Re: [css-animations] Should really a reversed animation use the reversed timing function?

On Tue, May 24, 2016 at 10:38 AM, Hr Gwea <> wrote:
> The current draft says the following about reversed animations:
> "When an animation is played in reverse the timing functions are also reversed"
> Assuming that current browsers' implementation of the draft are correct, then when using animation-direction:alternate what happens is the following (tested on Chrome and Firefox):
> i.e. the timing function (which in this case is approximately a cubic-bezier(1,0,1,0)) is reversed into a cubic-bezier(0,1,0,1).
> At first I doubted that this was the intended meaning of "reversed timing function", but seeing that Chrome and Firefox do the same, I guess that must be it.
> However, I wonder, wouldn't it be more useful and intuitive to do it like this:
> i.e. to use the same timing function as is, without reversing it.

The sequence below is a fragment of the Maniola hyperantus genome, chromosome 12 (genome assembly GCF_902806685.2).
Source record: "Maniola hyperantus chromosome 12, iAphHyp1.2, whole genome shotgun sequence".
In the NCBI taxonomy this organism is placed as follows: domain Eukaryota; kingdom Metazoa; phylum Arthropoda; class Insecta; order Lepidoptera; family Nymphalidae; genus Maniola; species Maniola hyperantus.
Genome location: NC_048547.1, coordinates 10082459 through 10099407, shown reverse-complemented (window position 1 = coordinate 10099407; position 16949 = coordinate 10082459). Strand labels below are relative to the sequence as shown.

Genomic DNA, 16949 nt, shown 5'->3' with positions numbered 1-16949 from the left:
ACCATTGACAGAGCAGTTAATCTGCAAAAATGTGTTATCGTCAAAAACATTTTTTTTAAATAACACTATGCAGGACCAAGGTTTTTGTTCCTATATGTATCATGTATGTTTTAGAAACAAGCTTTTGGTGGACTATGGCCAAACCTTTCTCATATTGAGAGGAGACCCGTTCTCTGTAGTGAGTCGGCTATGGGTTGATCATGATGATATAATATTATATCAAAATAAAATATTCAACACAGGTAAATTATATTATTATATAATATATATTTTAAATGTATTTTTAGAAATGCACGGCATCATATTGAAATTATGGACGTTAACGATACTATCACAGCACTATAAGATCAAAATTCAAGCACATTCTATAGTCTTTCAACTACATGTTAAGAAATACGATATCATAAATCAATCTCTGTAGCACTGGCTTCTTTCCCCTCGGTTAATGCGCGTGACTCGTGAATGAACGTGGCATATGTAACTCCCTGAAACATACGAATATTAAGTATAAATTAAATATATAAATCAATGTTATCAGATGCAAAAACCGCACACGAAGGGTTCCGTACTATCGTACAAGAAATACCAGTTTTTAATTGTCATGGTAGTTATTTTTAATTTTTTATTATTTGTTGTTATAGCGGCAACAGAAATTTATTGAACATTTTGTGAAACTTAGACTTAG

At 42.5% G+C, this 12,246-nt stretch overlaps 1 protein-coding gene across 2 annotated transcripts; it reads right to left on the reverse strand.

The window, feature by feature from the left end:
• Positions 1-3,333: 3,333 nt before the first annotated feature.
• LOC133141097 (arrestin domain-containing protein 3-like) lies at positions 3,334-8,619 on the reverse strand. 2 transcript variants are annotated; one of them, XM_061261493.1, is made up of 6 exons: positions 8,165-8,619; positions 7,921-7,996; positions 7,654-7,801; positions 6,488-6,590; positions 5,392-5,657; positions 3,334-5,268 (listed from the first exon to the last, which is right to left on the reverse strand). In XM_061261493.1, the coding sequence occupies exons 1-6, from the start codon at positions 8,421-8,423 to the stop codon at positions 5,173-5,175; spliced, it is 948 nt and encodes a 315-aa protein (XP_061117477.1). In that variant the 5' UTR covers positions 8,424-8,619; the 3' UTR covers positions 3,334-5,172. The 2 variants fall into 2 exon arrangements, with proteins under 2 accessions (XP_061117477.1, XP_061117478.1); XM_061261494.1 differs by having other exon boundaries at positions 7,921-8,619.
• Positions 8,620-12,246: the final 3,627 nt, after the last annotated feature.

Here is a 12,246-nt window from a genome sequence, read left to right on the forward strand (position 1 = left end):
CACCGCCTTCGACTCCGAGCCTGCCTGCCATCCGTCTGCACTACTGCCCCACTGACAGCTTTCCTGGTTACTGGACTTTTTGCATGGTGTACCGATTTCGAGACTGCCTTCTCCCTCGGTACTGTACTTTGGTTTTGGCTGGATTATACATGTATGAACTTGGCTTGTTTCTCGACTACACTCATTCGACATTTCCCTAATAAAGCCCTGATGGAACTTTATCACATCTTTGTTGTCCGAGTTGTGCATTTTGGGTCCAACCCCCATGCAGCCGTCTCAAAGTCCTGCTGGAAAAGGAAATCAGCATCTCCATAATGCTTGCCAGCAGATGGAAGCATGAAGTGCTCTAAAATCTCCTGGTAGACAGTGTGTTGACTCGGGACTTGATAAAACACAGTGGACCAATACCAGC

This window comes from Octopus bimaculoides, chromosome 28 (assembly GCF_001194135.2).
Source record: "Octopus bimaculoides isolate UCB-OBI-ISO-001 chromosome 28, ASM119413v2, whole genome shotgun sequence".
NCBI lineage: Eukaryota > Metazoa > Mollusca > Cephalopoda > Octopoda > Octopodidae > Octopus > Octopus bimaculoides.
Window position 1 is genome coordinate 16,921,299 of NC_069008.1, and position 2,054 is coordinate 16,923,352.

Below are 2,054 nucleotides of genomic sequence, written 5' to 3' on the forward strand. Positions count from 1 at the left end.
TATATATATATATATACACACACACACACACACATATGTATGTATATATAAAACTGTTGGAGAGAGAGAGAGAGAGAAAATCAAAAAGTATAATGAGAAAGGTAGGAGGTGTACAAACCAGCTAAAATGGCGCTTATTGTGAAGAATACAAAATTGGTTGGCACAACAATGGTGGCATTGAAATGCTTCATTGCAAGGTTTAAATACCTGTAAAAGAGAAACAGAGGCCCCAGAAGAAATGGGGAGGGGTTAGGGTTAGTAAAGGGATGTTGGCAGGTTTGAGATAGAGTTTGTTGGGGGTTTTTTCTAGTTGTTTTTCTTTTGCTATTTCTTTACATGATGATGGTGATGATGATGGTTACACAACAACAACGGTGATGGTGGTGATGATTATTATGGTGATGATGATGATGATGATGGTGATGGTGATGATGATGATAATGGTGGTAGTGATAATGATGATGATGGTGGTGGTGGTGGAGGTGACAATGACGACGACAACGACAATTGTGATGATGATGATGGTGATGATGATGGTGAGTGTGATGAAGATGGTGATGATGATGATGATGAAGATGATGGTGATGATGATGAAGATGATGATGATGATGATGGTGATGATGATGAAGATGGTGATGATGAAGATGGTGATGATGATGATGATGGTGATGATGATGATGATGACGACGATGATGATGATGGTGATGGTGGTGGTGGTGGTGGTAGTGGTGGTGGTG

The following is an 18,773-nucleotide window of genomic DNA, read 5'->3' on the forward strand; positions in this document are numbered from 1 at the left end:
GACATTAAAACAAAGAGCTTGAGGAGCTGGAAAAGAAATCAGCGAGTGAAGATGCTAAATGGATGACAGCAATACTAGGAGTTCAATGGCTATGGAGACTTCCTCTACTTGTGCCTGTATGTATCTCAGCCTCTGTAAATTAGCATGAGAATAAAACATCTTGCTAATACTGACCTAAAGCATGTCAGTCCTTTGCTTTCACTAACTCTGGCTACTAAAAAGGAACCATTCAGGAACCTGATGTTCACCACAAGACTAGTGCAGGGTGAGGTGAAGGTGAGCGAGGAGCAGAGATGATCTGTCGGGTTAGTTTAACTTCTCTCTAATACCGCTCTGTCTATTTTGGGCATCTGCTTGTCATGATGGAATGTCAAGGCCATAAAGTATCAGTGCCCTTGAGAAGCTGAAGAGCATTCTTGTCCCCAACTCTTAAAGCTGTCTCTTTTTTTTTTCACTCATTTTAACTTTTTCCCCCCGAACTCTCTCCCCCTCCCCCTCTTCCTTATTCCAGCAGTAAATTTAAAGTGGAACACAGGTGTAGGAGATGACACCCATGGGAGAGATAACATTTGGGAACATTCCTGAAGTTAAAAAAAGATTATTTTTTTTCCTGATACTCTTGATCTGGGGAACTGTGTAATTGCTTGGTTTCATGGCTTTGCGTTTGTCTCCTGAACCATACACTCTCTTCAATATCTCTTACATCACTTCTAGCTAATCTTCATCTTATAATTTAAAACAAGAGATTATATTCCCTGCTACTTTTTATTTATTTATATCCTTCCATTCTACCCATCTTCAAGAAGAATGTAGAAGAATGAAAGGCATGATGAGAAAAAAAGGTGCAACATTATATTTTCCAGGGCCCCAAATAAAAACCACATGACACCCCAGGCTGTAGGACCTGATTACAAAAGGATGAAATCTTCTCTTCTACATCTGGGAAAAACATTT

No, because then the animation wouldn't be playing in reverse.  It
would be an animation with the values swapped.  While that's
potentially useful, it's not a "reversed animation".

> Let me show you an example that illustrates why this second approach could be more useful.
> When you are using a step function like step-start, the sequence of forward and reversed animations look like this:
> The function step-start is reversed into a step-end alternately and the result is that the animation stays at the end state all the time.
> But, obviously, this is not what you want when using animation-direction:alternate.
> What you really want is this:
> i.e. the same step-start function is used for both the forward and reversed animations all the way.
> I hope it makes sense. Please give it a thought.

This should also be easy to do when we finally actually implement the
"frames()" function that was proposed and generally liked a while ago.
I've opened an issue <>
about it.


Received on Thursday, 26 May 2016 00:30:46 UTC